- The Washington Times - Friday, June 14, 2019

The Defense Intelligence agency said this week that Russia has violated several key international mandates with the U.S. and allies that ban live nuclear weapons tests.

“The U.S. government, including the intelligence community, has assessed that Russia has conducted nuclear weapons tests that have created nuclear yield,” according to a Defense Intelligence Agency statement issued Thursday.

“These are actions that the U.S. government characterizes as inconsistent with the commitments undertaken by the United States, the United Kingdom, and France,” DIA officials said in the statement.

Agency officials issued the statement in response to questions about remarks by DIA Director Lt. Gen. Robert Ashley during a May 29 speech, where he said U.S. intelligence assesses that Russia has “probably” violated a key 1996 treaty banning nuclear detonation tests.

“The United States believes that Russia probably is not adhering to the nuclear testing moratorium in a manner consistent with the zero yield standard,” he said in May.



The Russian Foreign Ministry says it has been compliant with the 1996 nuclear test ban treat since Moscow ratified the pact in 2000, noting Gen. Ashley’s comments were “absolutely unfounded” and an attempt at “crude provocation” of the Kremlin.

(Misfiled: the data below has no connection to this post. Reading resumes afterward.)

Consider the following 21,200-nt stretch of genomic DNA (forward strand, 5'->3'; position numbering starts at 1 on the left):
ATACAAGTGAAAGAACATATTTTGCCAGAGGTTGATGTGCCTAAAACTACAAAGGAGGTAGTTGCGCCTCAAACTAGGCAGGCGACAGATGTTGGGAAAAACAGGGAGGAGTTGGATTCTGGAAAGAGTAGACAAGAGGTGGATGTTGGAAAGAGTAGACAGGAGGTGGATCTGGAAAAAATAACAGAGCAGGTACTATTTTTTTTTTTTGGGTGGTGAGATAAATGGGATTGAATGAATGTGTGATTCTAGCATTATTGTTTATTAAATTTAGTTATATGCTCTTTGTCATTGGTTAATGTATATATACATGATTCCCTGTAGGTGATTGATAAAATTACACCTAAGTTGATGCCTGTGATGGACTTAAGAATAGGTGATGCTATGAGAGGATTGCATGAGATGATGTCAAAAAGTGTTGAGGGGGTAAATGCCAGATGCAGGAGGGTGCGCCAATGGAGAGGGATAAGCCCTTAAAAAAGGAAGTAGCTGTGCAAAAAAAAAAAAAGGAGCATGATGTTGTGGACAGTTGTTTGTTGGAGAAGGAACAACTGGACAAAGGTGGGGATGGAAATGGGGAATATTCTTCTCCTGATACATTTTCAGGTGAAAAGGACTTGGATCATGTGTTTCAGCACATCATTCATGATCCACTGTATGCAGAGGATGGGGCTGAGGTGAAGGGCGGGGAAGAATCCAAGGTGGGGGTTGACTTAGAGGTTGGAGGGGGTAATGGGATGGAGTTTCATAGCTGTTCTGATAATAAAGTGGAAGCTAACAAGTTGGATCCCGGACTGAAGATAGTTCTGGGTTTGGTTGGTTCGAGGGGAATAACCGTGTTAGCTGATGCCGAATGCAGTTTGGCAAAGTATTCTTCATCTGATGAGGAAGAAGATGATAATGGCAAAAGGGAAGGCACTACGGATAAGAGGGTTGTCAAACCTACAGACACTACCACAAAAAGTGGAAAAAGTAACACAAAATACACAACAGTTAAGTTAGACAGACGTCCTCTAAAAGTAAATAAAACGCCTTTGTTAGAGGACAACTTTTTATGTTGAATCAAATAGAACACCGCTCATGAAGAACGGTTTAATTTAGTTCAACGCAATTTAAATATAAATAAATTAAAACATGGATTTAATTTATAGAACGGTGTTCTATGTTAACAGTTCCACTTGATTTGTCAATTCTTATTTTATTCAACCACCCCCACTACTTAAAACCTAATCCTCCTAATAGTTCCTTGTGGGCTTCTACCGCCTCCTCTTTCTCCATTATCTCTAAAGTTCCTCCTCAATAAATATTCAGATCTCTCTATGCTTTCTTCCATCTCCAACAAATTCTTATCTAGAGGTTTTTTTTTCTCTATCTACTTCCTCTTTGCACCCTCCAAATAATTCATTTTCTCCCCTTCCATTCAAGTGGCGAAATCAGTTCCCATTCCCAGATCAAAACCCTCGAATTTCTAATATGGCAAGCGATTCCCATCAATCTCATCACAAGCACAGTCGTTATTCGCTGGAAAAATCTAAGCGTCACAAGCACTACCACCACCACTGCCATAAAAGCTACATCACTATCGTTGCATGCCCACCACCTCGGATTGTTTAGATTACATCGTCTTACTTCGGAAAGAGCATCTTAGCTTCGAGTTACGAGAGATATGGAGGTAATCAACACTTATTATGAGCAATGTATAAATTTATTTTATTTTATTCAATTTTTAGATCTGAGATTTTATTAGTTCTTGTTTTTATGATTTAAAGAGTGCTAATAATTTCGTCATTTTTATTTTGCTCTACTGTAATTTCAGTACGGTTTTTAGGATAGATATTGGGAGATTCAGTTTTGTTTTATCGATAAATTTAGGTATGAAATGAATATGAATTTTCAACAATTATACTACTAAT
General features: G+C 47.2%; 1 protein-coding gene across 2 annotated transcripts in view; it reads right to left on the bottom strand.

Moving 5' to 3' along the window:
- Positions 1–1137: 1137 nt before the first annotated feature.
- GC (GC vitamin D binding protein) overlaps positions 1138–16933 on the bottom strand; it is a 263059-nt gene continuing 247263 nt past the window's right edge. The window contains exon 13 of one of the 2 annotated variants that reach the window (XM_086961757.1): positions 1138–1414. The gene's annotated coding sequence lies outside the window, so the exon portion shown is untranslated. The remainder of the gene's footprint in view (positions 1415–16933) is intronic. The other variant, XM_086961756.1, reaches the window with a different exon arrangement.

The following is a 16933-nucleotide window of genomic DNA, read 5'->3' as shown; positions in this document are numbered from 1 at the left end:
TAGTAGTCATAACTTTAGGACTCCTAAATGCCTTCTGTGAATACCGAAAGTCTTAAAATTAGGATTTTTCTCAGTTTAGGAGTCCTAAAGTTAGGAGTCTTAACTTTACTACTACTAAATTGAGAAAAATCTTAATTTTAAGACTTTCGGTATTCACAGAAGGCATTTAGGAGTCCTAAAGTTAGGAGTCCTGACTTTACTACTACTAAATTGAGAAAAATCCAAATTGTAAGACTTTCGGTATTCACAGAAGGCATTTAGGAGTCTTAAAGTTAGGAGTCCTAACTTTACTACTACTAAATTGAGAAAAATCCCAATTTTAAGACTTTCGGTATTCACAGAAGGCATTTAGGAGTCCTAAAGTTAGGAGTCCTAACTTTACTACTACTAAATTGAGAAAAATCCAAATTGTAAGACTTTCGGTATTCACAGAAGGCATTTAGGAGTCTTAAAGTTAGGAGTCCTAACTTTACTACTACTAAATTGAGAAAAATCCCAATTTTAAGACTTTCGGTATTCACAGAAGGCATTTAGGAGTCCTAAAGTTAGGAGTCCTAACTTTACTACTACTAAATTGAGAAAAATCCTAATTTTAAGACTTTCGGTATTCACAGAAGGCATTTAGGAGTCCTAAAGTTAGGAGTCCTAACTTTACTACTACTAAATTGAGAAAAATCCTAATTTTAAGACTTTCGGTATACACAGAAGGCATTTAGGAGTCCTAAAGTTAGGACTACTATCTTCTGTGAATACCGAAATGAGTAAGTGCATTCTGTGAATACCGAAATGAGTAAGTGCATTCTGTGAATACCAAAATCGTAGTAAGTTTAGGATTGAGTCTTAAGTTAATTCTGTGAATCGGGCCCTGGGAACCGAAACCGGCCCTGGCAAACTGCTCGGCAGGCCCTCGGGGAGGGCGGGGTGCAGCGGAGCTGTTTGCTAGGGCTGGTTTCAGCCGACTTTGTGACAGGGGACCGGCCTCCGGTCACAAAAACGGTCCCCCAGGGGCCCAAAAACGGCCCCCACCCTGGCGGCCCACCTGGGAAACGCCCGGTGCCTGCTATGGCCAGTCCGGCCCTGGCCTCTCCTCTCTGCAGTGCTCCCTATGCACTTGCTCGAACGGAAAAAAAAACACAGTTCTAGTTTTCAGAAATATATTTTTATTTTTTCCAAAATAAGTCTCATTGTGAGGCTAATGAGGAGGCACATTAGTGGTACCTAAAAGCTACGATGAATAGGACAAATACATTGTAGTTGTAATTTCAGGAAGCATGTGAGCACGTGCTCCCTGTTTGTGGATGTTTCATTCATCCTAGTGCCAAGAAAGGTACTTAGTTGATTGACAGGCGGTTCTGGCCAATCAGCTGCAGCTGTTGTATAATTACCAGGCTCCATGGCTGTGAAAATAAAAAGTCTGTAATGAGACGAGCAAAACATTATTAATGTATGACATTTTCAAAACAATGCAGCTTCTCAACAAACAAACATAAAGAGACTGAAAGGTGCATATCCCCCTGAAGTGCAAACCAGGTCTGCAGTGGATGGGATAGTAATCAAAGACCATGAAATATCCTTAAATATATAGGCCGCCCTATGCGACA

The U.S. row with Russia over nuclear weapons testing comes as the Trump White House is considering an extension of a Cold War-era pact with Moscow, geared toward ramping down the American and Russian nuclear arsenals.

Initiated in April 2010, the New Strategic Arms Reduction Treaty, also known as New START, is set to expire in 2021.

Russian President Vladimir Putin’s government has indicated it is willing to extend the deal past the 2021 deadline.

Russia stands ready to extend this treaty, to prolong it, but we have to agree on the specifics at first,” Russian Defense Ministry Spokesman Igor Konashenkov said in July, when talks over a treaty extension began in earnest between the U.S. and Moscow.

The White House has already pulled the United States from the Intermediate-Range Nuclear Forces (INF) treaty with Russia over Moscow’s continued non-compliance with the terms of the Cold War-era pact.

Russia’s threats to launch less powerful nuclear weapons in order to draw foreign policy concessions from the U.S. and the international community could be given political cover should the New START treaty be extended, analysts say.

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